On Wednesday evening, the winner of the second season of the singing competition show, The Masked Singer, was revealed, and the judging panel was proven wrong once again. The four judges, Robin Thicke, Jenny McCarthy, Ken Jeong and Nicole Scherzinger, were convinced that the vocalist posing as a fox was, coincidentally, Jamie Foxx (though the “fox” connection may have given them a bit of a confirmation bias). The man behind the mask was actually Wayne Brady, known for his comedy career as well as his stints on Broadway. The multihyphenate star was not on the judges radar, which he was a little “butthurt” by, he admitted, despite plenty of fans online insisting that they were positive Brady was the source of the anonymous voice. However, Brady told The Hollywood Reporter how his anonymity on the show actually benefitted both himself and the previous season’s winner, T-Pain, as black men.
“I don’t think I’m speaking out of turn by saying that the black experience completely affects what happens in popular culture,” Brady noted, naming rap music, sports, and movies as vehicles through which this often occurs. “I think when you have a show where ostensibly folks are celebrities, the color thing kind of goes out the window and the playing field becomes a little more equal versus when it’s just people.” He elaborated further on how the voting element of a show like The Masked Singer, in which both the judging panel and viewers vote to keep certain contestants on the show each week, is affected—or rather, less affected than other singing competition shows like American Idol—by racial bias. “People tend to vote for or gravitate toward the things that they are exposed to and that are of their tribe. So on a show like this I think you’re working twofold: You’re working with the celebrity thing, so it’s all bets going based on what the voices sound like in America—R&B and hip-hop and things that are cool. And you can’t see the face, so your bias limiter is thrown out the window to a degree.” Brady feels that all talent-evaluating shows “should adopt this practice” of initial anonymity, at least at the beginning of the audition process, like on The Voice. “That’s why I really do like The Voice because it does give people a shot based on just who they are,” he shared. “It’s based on what’s the thing that moves you, until you see that person.”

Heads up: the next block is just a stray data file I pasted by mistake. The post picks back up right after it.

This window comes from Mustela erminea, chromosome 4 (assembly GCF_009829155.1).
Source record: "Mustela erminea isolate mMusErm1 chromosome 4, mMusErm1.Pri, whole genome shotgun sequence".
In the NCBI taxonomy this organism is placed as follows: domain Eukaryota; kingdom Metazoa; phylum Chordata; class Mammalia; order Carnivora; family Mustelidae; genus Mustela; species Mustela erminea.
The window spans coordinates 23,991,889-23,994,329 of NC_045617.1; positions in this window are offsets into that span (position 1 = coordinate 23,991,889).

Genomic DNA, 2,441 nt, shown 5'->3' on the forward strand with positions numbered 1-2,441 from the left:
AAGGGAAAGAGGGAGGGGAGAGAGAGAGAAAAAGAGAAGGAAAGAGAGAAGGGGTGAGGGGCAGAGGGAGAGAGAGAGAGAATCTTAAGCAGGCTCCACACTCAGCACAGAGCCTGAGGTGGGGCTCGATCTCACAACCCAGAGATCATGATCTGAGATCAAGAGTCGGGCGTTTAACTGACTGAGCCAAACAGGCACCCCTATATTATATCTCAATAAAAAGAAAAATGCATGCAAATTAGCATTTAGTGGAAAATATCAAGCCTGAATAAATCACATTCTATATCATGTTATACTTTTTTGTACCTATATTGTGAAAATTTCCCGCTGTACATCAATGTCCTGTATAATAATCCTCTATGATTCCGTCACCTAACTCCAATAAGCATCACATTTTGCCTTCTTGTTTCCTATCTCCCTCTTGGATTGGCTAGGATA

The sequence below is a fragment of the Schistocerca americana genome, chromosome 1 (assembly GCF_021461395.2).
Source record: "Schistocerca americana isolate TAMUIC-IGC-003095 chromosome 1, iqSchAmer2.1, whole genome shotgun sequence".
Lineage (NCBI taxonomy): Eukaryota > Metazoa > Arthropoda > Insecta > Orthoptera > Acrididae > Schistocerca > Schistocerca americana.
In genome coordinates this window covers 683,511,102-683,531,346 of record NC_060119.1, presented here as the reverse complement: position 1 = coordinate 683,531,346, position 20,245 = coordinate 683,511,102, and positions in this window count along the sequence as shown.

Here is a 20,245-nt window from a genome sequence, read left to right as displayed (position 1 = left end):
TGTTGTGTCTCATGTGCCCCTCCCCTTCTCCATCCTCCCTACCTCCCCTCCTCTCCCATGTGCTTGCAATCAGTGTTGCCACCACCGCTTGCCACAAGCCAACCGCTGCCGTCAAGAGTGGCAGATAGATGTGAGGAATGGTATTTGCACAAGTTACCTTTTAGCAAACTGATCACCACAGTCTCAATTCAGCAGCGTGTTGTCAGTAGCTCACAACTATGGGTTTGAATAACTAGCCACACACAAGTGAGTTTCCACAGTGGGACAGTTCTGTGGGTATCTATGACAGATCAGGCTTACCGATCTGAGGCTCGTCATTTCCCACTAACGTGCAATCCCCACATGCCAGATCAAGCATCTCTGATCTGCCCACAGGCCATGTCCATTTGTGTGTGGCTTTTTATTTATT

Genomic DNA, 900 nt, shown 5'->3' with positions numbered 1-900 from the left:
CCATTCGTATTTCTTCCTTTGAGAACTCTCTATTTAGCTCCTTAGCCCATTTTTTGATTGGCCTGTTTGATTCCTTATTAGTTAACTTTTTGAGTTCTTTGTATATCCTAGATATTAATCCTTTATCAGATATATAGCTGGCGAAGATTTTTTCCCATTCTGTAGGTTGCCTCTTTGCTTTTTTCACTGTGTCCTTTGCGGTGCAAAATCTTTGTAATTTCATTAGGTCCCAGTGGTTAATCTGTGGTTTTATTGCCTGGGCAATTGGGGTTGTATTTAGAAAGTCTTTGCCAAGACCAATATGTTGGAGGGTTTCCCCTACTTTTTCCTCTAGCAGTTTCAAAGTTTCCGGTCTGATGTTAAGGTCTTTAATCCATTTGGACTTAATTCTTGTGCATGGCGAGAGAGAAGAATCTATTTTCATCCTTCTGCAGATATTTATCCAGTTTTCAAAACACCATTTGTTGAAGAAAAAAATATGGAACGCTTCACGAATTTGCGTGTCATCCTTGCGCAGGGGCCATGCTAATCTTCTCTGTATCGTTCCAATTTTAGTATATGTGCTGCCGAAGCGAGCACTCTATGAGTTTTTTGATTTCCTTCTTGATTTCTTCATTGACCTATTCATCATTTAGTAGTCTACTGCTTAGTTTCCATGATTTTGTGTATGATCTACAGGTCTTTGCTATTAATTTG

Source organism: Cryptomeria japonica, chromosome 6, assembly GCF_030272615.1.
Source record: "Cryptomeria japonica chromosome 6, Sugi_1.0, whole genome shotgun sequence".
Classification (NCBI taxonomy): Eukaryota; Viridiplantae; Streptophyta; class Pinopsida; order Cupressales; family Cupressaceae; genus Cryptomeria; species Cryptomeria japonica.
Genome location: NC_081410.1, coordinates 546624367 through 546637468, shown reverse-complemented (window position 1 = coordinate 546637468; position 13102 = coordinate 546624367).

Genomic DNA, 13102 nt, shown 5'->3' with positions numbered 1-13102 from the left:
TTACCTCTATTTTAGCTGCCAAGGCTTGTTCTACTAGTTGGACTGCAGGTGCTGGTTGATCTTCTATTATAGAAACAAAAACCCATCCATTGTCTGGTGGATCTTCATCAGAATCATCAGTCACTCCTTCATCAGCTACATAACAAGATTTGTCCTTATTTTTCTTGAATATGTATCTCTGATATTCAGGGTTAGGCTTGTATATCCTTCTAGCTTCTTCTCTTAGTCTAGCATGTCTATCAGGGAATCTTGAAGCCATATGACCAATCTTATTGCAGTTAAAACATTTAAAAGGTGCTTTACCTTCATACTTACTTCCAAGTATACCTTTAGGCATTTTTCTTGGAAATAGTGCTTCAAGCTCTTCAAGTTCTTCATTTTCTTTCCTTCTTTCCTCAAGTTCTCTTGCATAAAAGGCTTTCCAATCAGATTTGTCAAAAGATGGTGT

from HotNewHipHop.com https://ift.tt/38WyxrA